A Vineland, New Jersey teacher is taking a knee during the morning Pledge of Allegiance at a school named after a local war hero, and district leaders are scrambling to figure out what to do about it.

“Like any problematic issue, the district is exploring options to address this situation in fairness to all involved and with utmost concern for the students,” Joseph Rossi, executive director for Vineland Public Schools, told The Daily Journal.

The best option, several at the board meeting argued, is to make it stop.

School board members heard complaints from several folks at last week’s meeting about a teacher kneeling during the daily pledge, though Rossi contends the teacher “has not indicated anything ‘political’ about her views.”

“Teachers are paid to educate our students, they’re not paid to indoctrinate our students,” Vineland resident Ron Maccri told the board. “What this woman is doing would be bad in any school, but because it’s in the (Sgt.) Dominick Pilla School – who gave his life for our military – it’s reprehensible.”

The controversy comes just months after the school board renamed Lincoln Avenue Middle School to honor Pilla, an Army Ranger who died at the age of 19 during a mission in Somalia that inspired the movie “Black Hawk Down.”

Pilla was among 18 Americans killed in the 1993 mission. He was selected by the school board from among 12 nominations for a new school name. The school also reworked its “pillars of character” – the school’s foundation of trustworthiness, respect, responsibility, fairness, caring and citizenship – into “Pilla’s Pillars” to honor the fallen veteran and the military.

“The military itself falls in line with building character and leadership, and we’re trying to drive that home,” Principal Tammy Monahan told The Press of Atlantic City at the school’s renaming ceremony in April. “I see the students making that connection, and they’re eager to learn.”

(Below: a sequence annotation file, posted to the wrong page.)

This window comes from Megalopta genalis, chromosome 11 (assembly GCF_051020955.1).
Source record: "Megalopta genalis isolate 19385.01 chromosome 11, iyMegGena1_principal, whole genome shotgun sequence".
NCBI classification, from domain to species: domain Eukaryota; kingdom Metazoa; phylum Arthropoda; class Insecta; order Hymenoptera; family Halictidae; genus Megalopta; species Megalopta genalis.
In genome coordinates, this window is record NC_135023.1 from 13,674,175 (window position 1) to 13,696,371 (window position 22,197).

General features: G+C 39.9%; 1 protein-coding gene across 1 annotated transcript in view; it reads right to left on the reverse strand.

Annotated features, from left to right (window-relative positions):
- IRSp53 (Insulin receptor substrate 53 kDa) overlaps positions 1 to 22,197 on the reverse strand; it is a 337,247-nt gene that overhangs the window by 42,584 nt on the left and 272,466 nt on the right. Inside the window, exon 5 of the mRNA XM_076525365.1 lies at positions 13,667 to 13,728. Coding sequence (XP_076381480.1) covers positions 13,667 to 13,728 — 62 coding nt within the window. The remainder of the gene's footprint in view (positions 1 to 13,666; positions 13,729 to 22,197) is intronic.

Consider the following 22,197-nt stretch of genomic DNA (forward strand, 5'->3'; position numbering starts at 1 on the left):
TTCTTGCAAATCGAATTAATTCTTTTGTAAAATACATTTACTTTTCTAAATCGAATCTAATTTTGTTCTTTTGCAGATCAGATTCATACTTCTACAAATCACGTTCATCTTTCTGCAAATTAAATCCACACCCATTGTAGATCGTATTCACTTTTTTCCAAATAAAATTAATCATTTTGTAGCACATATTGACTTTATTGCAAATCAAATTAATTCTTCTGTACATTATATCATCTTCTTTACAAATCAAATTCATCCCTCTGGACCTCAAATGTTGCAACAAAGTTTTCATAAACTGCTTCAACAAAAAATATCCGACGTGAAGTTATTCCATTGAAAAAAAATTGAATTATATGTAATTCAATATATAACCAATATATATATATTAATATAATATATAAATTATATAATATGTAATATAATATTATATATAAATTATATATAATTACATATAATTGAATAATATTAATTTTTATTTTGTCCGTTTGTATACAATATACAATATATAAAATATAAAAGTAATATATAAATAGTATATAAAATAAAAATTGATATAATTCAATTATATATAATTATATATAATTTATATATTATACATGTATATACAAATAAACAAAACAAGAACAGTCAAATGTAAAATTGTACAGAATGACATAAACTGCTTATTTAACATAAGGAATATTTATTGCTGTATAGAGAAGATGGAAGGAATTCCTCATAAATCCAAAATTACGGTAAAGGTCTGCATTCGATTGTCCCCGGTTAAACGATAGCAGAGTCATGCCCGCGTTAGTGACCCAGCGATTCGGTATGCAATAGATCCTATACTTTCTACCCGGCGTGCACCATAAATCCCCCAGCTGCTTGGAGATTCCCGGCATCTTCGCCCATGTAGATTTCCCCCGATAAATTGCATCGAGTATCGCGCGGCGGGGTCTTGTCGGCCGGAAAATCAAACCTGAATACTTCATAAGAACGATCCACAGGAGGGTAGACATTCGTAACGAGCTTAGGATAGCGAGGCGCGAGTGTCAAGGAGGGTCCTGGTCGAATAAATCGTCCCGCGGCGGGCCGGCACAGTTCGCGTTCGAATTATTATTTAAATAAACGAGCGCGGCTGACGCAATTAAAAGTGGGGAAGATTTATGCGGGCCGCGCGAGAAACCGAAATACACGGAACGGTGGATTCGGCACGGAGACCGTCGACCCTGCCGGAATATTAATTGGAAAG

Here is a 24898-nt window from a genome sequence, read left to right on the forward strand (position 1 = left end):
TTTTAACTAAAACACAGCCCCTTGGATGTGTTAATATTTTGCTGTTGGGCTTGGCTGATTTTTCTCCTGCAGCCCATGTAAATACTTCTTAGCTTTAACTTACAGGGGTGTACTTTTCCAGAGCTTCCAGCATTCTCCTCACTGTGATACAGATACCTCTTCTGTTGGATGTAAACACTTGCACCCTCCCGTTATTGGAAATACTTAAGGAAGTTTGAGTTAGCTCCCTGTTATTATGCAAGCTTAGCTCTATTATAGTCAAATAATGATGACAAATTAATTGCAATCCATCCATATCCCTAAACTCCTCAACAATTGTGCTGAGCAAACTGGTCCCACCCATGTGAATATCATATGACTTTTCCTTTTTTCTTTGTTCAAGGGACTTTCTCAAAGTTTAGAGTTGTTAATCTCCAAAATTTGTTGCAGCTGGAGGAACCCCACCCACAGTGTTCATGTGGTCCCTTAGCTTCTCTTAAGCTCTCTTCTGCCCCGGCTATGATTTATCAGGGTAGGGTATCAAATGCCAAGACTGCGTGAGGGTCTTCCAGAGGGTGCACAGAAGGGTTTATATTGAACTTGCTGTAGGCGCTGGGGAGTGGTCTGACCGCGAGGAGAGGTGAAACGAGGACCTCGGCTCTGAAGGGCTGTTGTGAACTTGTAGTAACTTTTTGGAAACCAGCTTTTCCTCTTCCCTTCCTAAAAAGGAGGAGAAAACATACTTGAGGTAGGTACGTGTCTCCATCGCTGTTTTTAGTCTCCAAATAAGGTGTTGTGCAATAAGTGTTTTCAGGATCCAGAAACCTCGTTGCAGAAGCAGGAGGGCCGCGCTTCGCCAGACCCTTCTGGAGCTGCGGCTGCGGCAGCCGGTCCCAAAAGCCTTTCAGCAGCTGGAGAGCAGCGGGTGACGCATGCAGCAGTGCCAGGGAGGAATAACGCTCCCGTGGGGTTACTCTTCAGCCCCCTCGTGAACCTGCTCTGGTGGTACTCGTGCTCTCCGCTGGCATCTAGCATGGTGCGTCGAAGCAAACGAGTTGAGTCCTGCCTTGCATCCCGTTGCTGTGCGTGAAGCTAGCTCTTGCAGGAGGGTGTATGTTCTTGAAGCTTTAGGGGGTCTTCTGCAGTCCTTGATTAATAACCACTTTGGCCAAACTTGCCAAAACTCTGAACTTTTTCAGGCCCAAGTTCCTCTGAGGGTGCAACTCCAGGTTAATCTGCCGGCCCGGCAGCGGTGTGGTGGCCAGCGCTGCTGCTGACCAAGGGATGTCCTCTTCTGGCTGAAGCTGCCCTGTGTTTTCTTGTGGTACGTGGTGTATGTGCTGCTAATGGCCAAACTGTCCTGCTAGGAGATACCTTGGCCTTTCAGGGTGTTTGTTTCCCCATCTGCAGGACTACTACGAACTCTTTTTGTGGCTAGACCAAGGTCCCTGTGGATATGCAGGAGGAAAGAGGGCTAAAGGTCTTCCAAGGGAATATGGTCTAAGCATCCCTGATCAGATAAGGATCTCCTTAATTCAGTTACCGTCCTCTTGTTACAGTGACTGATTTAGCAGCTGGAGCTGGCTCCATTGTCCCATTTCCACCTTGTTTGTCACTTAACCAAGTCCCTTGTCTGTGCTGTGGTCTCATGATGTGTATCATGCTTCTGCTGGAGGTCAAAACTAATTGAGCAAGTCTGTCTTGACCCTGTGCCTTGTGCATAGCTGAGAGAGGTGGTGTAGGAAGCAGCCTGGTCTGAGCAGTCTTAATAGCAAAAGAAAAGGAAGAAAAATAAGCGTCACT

Now they’re learning a different kind of lesson, and locals like U.S. Coast Guard veteran Randy London aren’t impressed.

“That type of behavior offends me,” London complained about the kneeling teacher. “I’m not saying anyone needs to agree with everything, but if that is the district’s policy, there should be no teacher … taking a knee during the Pledge of Allegiance.”

District policy 3233 states the Board of Education “recognizes and encourages the right of all citizens, including teaching staff members, to engage in political activity.”

It continues: “The Board prohibits the use of school premises and school time, however, for partisan political purposes.”

Lou Russo, president of the local teachers union, doesn’t seem to think the teacher’s defiance during the pledge is a problem, and he suggested students and others could learn a lot from the educator.

“Students do not have to stand, you can’t force students to stand, we cannot make students leave the room if they refuse,” Russo said. “It would be weird to think that the students in this situation have different or more rights than the employee.”

“My perspective is this is a wonderful learning experience for all of us, particularly for students; we have civil liberties, we have the Constitution and we have First Amendment rights,” he said. “I’m sure in some way, shape, or form, we can speak to her right to free exercise …”

“I hope we use it as a good learning experience whether it’s a political perspective, a social perspective or religious perspective, they are all protected,” he said. “It’s a great opportunity for us all to have a lesson on civics.”

School board vice president Tom Ulrich didn’t seem to think the teacher’s stunt is quite as “great” as Russo suggests. Ulrich noted that he was raised to salute the flag and support America, and said he thinks teachers should stick to the curriculum.

Teachers “should not be imparting their own personal views – political, religious, anything, upon a student,” he said. “If they don’t want to salute the flag and stand up and not pledge the Pledge of Allegiance, that’s one thing.

“But to think to impart their views on impressionable young children, is also, I’ll use your term, reprehensible,” Ulrich said. “It sets a bad tone.”